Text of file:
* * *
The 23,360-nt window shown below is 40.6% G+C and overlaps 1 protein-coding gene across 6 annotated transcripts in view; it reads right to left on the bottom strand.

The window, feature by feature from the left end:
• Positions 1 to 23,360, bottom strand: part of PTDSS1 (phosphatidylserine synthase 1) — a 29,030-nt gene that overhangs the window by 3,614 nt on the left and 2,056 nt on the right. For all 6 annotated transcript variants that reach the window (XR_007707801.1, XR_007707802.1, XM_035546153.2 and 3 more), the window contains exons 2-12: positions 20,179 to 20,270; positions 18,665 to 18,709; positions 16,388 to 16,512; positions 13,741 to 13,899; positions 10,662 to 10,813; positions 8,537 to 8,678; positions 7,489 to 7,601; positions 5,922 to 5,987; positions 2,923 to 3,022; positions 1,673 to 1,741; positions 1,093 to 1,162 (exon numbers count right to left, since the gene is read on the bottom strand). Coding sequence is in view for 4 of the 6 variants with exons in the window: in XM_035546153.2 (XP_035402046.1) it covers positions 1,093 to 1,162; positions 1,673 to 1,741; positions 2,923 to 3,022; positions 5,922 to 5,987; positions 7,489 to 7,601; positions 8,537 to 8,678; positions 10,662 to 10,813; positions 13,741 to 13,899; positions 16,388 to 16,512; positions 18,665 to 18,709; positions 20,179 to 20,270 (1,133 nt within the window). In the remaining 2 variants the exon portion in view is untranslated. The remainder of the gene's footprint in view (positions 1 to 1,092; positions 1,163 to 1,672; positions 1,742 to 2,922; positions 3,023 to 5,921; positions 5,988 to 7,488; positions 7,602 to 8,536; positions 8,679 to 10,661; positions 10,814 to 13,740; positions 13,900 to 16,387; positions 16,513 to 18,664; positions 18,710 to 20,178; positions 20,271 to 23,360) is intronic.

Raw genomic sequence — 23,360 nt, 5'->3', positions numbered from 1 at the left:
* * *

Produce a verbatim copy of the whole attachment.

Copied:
The 23,360-nt window shown below is 40.6% G+C and overlaps 1 protein-coding gene across 6 annotated transcripts in view; it reads right to left on the bottom strand.

The window, feature by feature from the left end:
• Positions 1 to 23,360, bottom strand: part of PTDSS1 (phosphatidylserine synthase 1) — a 29,030-nt gene that overhangs the window by 3,614 nt on the left and 2,056 nt on the right. For all 6 annotated transcript variants that reach the window (XR_007707801.1, XR_007707802.1, XM_035546153.2 and 3 more), the window contains exons 2-12: positions 20,179 to 20,270; positions 18,665 to 18,709; positions 16,388 to 16,512; positions 13,741 to 13,899; positions 10,662 to 10,813; positions 8,537 to 8,678; positions 7,489 to 7,601; positions 5,922 to 5,987; positions 2,923 to 3,022; positions 1,673 to 1,741; positions 1,093 to 1,162 (exon numbers count right to left, since the gene is read on the bottom strand). Coding sequence is in view for 4 of the 6 variants with exons in the window: in XM_035546153.2 (XP_035402046.1) it covers positions 1,093 to 1,162; positions 1,673 to 1,741; positions 2,923 to 3,022; positions 5,922 to 5,987; positions 7,489 to 7,601; positions 8,537 to 8,678; positions 10,662 to 10,813; positions 13,741 to 13,899; positions 16,388 to 16,512; positions 18,665 to 18,709; positions 20,179 to 20,270 (1,133 nt within the window). In the remaining 2 variants the exon portion in view is untranslated. The remainder of the gene's footprint in view (positions 1 to 1,092; positions 1,163 to 1,672; positions 1,742 to 2,922; positions 3,023 to 5,921; positions 5,988 to 7,488; positions 7,602 to 8,536; positions 8,679 to 10,661; positions 10,814 to 13,740; positions 13,900 to 16,387; positions 16,513 to 18,664; positions 18,710 to 20,178; positions 20,271 to 23,360) is intronic.

Raw genomic sequence — 23,360 nt, 5'->3', positions numbered from 1 at the left: